Depends on who you ask.
According to new Housing data just out:
The S&P CoreLogic Case-Shiller U.S. National Home Price NSA Index, covering all nine U.S. census divisions, reported an 18.8% annual gain in December, remaining the same from the previous month.
The 10-City Composite annual increase came in at 17.0%, up from 16.9% in the previous month. The 20-City Composite posted an 18.6% year-over-year gain, up from 18.3% in the previous month. Phoenix, Tampa, and Miami reported the highest year-over-year gains among the 20 cities in December. Phoenix led the way with a 32.5% year-over-year price increase, followed by Tampa with a 29.4% increase and Miami with a 27.3% increase. Fifteen of the 20 cities reported higher price increases in the year ending December 2021 versus the year ending November 2021.The charts on the following page compare year-over-year returns of different housing price ranges (tiers) for Phoenix and Tampa.”
Before seasonal adjustment, the U.S. National Index posted a 0.9% month-over-month increase in December, while the 10-City and 20-City Composites posted increases of 1.0% and 1.1%, respectively.
“This month’s report covers December 2021, and therefore brings our reporting on calendar 2021 to a close,” says Craig J. Lazzara, Managing Director at S&P DJI. “For the year, the National Composite Index recorded a gain of 18.8%. This is the highest calendar year increase in 34 years of data, and substantially ahead of 2020’s 10.4% gain. The 10- and 20-City Composites rose 17.0% and 18.6%, respectively – a record for the 20-City Composite, and the second-best year ever for the 10-City Composite.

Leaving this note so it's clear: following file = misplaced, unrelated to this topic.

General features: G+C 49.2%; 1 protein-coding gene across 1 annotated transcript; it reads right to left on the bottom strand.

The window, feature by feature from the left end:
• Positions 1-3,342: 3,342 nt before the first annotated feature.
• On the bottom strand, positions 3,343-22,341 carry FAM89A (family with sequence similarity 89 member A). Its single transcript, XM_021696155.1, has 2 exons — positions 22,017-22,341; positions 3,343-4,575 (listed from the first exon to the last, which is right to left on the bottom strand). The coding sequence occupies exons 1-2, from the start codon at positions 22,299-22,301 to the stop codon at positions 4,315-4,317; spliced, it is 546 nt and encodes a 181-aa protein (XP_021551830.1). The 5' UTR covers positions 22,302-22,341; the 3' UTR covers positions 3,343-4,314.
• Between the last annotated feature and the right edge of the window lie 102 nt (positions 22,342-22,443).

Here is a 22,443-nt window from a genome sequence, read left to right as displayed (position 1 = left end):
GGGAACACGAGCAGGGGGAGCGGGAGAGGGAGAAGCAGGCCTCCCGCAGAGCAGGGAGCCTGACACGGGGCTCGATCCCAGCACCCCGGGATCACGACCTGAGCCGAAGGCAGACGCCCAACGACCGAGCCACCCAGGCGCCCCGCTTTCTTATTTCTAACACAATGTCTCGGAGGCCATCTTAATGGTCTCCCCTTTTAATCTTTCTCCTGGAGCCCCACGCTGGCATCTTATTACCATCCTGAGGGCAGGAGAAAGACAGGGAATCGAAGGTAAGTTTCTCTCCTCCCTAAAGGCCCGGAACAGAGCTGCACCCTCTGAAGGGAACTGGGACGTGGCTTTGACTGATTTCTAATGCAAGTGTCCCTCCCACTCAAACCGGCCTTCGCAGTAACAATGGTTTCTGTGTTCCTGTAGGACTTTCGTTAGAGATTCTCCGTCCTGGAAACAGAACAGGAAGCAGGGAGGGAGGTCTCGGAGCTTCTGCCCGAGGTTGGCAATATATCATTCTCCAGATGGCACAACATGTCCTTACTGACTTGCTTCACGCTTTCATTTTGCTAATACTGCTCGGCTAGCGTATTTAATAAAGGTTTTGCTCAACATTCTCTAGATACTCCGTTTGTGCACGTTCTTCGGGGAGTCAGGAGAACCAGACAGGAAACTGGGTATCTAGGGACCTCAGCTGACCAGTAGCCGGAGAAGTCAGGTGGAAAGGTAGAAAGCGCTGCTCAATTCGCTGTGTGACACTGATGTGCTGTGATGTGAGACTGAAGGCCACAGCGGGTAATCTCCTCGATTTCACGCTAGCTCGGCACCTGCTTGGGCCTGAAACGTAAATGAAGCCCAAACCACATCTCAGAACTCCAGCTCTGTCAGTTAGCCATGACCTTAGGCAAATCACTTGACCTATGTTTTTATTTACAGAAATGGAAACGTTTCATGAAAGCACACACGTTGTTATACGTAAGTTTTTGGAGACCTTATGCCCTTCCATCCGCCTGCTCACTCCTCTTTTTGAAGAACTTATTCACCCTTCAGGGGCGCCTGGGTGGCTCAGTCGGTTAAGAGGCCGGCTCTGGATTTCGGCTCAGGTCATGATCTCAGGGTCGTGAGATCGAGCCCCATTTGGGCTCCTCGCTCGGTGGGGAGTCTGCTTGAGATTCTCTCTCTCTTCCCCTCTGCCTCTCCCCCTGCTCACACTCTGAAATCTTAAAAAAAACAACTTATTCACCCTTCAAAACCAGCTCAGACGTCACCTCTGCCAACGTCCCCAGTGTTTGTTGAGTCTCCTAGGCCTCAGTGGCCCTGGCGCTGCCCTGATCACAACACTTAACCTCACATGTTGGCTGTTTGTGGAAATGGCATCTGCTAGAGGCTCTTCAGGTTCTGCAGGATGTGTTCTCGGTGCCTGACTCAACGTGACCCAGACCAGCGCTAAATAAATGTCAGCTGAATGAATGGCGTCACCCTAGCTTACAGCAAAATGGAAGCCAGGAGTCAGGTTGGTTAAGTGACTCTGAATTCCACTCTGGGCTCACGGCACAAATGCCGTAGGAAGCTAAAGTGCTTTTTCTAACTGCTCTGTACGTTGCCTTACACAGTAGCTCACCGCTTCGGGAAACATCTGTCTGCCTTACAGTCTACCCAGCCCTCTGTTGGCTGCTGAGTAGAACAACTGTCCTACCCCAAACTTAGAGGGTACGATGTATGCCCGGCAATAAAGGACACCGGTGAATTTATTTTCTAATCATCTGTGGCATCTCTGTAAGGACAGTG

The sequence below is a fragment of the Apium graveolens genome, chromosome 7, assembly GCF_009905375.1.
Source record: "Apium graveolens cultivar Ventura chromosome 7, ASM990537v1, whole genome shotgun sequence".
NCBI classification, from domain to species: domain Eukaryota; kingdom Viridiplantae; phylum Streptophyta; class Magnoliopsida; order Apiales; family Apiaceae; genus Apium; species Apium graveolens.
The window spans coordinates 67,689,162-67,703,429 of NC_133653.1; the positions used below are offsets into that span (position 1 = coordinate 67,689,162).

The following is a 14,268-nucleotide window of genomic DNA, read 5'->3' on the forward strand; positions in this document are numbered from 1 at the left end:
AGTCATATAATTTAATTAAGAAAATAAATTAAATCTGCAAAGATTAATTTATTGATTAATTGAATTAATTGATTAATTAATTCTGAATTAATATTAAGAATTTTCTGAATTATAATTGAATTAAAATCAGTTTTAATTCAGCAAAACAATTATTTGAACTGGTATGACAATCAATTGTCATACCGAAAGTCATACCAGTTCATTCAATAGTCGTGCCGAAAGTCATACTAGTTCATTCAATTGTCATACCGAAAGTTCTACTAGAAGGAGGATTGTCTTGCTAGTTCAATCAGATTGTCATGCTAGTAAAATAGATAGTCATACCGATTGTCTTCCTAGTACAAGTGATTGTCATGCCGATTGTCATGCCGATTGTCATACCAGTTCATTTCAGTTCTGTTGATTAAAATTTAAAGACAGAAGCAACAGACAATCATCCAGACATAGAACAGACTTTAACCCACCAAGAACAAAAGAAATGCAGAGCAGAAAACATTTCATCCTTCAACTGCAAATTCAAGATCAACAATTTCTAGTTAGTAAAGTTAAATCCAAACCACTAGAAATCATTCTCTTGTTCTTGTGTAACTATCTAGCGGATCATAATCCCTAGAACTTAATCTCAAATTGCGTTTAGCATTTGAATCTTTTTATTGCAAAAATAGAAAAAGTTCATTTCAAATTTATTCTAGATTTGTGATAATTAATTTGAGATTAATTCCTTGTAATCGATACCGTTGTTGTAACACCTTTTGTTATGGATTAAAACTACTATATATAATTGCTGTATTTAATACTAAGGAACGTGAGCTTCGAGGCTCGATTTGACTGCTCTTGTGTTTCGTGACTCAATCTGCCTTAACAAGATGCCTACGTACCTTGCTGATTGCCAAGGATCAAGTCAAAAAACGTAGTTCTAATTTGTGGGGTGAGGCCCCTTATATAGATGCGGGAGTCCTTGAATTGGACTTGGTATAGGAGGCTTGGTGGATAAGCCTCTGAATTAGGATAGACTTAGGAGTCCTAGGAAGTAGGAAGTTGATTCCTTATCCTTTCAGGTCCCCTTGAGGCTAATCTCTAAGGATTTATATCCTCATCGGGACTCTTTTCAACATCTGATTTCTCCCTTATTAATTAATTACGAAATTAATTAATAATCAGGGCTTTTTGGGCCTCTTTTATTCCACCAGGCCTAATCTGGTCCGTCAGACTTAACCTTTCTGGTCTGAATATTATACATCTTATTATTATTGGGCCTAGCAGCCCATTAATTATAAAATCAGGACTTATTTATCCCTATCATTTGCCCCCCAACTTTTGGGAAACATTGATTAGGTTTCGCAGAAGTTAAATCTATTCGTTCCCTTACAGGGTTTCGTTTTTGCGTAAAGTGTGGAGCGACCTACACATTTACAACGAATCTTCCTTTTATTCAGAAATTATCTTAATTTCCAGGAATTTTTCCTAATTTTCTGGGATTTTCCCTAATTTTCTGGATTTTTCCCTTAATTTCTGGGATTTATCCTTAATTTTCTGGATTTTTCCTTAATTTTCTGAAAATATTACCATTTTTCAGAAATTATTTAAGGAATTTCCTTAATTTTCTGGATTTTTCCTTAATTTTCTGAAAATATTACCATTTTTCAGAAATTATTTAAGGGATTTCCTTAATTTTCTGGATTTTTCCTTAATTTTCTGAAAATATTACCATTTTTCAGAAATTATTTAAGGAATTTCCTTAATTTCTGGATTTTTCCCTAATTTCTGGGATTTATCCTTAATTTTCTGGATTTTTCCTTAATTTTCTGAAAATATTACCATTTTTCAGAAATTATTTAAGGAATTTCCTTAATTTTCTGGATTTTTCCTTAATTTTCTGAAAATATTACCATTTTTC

“We have noted that for the past several months, home prices have been rising at a very high, but decelerating rate. The deceleration paused in December, as year-over-year changes in all three composite indices were slightly ahead of their November levels. December’s 18.8% gain for the
National Composite is the fifth-highest reading in history.”
In terms of charts? Average prices continue to price housing out of the middle class:
The Real Story is Deflation Here!
I will annotate this more on Peoplenomics.com tomorrow:
While Housing prices were up 18.,8% nationally per the S&P data, the REAL disaster is hidden and only revealed to the Zurich trained gnomes: You see, during this period, the US Fed expanded the US Monetary Base by 23.1858169 percent.
To my simple, living in the sticks too long, redneck, slow-talking mindset, we should be able to calculate the “efficiency of inflation.”
In this case, it’s 23.18 divided into 18.8.
Thus, Fed Inflation Efficiency was 81.1% Efficient at Floating the Economy/.
Betcha feel great right now, huh? You’re paying the bill, after all.
Write when you get rich,